Director: Dan Gilroy
Starring: Jake Gyllenhaal, Riz Ahmed, Rene Russo, Bill Paxton
Jake Gyllenhaal is on fire right now. Prisoners, Enemy, End of Watch, all critically acclaimed performances, and now he has topped all those great characters off with one of our generation’s greatest onscreen presences; Louis ‘Lou’ Bloom in Nightcrawler.
Lou Bloom (Jake Gyllenhaal), unemployed but not lacking in spirit, starts off as a bit of a crook, stealing bikes, pot hole covers and anything he can sell off easily. This all ends when he happens across a car crash and spots Joe Loder (Bill Paxton) who makes a living out of filming horrific accidents and the bloodiest of crime. Bloom decides to imitate him and become a ‘nightcrawler’, and when Lou puts his mind to something, he does everything in his power to succeed.
Let’s cut to the chase; Nightcrawler is brilliant, which is impressive considering that it is Dan Gilroy’s directorial debut. The film’s aesthetic is beautifully dark. Most of the scenes take place at night [the film is called Nightcrawler!] and you really do feel the atmosphere of a bustling city, which is constantly lit city at night. Despite the lights everywhere, Louis Bloom is still able to find the darkest, dingiest, and most horrifying areas of L.A, areas that no living soul should visit.
You have to make the money to buy a ticket.
Jake Gyllenhaal is the perfect embodiment of Lou Bloom; gaunt, big, perturbing eyes, slightly sinister, yet oddly charming, and utterly insane. We haven’t seen a character with such a mesmerising screen presence since Christian Bale’s Patrick Bateman from American Psycho.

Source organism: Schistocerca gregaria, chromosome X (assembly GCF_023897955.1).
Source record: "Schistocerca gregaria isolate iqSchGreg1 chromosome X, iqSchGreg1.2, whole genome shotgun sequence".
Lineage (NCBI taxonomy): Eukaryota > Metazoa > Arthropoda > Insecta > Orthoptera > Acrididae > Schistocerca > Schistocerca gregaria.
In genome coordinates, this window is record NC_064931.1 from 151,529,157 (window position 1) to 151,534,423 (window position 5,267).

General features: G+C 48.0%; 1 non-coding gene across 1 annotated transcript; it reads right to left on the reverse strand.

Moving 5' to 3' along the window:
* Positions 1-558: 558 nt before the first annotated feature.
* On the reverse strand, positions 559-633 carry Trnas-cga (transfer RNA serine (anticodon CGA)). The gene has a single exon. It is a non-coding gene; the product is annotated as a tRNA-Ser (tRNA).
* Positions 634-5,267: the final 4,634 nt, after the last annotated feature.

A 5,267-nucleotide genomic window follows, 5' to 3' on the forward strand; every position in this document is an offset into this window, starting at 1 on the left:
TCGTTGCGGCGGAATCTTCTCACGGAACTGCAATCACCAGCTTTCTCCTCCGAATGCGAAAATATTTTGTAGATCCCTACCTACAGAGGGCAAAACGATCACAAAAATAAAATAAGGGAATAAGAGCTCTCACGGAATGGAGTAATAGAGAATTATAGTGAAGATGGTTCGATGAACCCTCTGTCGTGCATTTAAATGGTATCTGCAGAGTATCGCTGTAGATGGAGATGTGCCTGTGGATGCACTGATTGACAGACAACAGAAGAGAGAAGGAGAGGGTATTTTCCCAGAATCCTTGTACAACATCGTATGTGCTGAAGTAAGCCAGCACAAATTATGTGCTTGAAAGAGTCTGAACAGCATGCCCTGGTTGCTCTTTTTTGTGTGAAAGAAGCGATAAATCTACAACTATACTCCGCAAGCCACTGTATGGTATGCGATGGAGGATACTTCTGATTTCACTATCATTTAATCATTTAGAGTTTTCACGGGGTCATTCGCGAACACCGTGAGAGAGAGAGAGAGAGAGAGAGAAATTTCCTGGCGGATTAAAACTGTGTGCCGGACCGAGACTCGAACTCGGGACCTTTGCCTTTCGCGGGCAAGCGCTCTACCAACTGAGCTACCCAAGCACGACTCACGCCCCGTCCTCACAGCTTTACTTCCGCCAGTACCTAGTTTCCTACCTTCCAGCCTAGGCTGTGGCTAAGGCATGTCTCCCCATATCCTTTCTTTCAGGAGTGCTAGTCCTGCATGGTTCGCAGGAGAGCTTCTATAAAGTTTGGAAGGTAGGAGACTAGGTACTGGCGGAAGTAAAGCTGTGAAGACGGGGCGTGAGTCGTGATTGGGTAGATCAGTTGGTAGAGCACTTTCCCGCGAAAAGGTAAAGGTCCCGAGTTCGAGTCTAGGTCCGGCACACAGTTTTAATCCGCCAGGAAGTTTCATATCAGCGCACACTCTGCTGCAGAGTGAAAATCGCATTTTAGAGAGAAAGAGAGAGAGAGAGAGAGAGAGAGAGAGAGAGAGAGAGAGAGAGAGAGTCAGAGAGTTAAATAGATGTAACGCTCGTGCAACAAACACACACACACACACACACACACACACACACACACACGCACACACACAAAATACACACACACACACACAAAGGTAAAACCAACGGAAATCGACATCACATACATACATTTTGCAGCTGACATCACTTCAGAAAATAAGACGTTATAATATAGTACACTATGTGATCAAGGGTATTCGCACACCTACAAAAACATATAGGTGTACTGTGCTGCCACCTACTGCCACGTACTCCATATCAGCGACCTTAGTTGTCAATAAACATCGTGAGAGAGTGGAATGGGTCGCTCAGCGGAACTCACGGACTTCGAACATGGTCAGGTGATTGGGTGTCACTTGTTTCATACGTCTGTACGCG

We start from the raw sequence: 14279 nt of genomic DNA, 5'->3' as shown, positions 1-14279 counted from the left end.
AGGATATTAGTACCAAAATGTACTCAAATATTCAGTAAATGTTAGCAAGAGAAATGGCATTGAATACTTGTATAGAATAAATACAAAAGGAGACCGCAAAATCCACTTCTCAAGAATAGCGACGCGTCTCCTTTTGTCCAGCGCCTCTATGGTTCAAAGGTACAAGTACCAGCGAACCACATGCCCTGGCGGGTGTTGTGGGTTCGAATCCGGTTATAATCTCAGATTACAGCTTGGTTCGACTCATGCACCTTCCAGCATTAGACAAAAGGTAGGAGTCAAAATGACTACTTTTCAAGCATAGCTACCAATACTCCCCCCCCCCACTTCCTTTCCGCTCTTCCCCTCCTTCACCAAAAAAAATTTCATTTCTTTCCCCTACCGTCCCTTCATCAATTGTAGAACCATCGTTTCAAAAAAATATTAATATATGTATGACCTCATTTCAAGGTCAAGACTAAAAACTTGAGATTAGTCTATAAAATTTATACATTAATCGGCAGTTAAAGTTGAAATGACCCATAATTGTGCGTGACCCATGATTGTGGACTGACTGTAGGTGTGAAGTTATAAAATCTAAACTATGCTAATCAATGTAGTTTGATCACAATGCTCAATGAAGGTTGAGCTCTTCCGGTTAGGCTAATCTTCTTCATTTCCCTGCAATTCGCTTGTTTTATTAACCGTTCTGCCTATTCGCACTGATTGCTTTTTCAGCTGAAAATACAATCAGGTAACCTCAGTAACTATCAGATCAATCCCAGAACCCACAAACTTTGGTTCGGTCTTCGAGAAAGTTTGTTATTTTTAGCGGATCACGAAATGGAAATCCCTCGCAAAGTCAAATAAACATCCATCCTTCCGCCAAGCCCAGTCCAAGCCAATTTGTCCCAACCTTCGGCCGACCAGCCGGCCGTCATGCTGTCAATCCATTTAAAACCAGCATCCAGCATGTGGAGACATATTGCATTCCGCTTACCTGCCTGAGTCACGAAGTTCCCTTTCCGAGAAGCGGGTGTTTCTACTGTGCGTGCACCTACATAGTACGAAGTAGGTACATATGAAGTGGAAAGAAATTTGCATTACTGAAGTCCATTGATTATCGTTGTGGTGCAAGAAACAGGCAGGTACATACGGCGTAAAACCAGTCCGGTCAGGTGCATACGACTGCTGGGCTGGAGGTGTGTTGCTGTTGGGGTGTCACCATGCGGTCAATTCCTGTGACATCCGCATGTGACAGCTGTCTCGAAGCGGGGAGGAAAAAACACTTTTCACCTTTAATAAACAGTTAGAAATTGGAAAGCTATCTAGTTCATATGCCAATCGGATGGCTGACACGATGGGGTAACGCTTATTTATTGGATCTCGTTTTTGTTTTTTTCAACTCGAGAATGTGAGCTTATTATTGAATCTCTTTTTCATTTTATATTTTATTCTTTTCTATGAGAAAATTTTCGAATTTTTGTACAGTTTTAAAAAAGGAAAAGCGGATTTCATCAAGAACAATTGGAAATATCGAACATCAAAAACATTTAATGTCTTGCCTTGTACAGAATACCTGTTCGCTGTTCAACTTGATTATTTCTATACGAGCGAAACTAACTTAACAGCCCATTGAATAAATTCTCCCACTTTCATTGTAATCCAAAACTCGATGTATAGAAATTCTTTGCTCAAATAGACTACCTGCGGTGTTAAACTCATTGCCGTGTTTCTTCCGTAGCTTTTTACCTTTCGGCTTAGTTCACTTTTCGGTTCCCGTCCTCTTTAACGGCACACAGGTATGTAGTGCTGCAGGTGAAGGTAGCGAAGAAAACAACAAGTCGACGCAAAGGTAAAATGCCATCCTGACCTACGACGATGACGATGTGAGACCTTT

The film also echoes many similar themes as American Psycho; the idea of someone doing absolutely anything to stay ahead of the game, a person who finds it impossible to connect with people on an emotional level, yet has an uncanny ability to make people bend to their every whim. Basically, both characters are sociopaths, and all the more interesting for it. There’s nothing more enthralling than watching Jake go all out onscreen, depicting the crazy, yet completely focused Lou Bloom. It would be a surprise if Gyllenhaal is not one of the contenders for the Academy Award come February.
Nightcrawler also has a very interesting message about the state of the media today. It constantly questions how far one can go; what can we, and what should we, show the audience. Lou Bloom himself is an integral part of this question, yet Rene Russo’s character, Nina Romina, the director of the morning news show that Bloom sends his footage to, is really at the heart of this debate. She is willing to show whatever will help her keep her job, despite the moral ramifications, or whether the public really needs to see the gruesome, and frankly over-the-top footage that Bloom has to offer.
Gilroy’s criticisms regarding the media in our society and, in particular, this sort of journalism [Nightcrawling journalism] is obvious; all they care about are ratings, morality and properly informing their audience has nothing to do with it.
Ultimately, Nightcrawler is one of the most tense, thrilling and thought provoking films of the year. Jake Gyllenhaal’s performance is spellbinding and something to be seen again and again.